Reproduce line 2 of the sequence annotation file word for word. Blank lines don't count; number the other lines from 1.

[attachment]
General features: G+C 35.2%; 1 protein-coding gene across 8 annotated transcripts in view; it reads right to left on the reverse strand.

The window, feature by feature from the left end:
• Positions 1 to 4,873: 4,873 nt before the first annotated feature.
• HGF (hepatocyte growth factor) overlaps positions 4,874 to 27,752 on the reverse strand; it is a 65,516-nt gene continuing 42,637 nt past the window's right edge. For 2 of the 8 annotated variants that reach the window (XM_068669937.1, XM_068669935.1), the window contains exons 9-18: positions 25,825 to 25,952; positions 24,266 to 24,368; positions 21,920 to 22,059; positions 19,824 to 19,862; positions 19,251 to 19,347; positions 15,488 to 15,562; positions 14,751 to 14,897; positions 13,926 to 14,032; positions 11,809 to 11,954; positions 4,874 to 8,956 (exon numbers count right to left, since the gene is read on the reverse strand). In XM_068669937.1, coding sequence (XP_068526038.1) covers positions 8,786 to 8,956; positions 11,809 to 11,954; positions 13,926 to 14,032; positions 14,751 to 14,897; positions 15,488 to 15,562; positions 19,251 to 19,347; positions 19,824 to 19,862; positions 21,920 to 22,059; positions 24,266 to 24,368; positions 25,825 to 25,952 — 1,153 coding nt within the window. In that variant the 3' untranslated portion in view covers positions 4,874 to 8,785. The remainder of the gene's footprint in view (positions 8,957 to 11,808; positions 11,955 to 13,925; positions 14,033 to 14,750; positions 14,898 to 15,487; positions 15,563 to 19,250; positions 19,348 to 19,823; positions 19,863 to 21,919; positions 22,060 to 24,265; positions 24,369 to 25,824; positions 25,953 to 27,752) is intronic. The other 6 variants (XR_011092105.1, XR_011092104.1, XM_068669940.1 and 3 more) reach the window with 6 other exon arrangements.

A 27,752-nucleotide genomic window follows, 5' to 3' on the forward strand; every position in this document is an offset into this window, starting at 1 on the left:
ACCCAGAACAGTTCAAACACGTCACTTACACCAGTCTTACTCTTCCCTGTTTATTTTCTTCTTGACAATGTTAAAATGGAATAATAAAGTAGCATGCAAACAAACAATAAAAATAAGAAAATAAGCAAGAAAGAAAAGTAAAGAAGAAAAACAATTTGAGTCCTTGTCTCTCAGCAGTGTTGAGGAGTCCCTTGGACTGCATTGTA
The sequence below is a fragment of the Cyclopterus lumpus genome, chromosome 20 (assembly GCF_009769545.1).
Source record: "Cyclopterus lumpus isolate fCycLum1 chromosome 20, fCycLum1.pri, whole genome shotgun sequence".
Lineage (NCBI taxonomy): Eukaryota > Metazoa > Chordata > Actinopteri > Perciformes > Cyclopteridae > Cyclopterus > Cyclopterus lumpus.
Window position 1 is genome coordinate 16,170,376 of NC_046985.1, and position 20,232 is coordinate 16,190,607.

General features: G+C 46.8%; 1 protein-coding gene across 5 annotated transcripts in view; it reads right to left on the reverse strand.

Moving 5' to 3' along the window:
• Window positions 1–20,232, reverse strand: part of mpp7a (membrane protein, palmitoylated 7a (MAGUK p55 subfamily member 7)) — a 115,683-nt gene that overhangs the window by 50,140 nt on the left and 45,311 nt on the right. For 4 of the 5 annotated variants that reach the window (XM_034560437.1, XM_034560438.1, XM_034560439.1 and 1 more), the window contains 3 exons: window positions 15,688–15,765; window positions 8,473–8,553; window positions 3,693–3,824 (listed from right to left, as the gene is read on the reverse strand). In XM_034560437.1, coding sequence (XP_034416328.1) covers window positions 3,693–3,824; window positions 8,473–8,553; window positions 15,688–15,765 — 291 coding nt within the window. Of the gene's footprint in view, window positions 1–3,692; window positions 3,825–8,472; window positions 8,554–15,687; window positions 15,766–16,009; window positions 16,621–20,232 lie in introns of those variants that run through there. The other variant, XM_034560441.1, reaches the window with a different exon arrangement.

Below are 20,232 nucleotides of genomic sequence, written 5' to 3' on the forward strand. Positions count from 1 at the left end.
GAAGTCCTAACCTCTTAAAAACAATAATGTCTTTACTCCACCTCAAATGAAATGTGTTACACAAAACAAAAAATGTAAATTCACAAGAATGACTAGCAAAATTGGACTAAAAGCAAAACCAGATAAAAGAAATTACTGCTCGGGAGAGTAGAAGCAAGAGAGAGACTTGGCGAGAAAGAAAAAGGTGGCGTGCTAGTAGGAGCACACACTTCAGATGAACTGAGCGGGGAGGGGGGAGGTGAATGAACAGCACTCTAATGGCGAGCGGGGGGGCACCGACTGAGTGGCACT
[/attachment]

The window, feature by feature from the left end: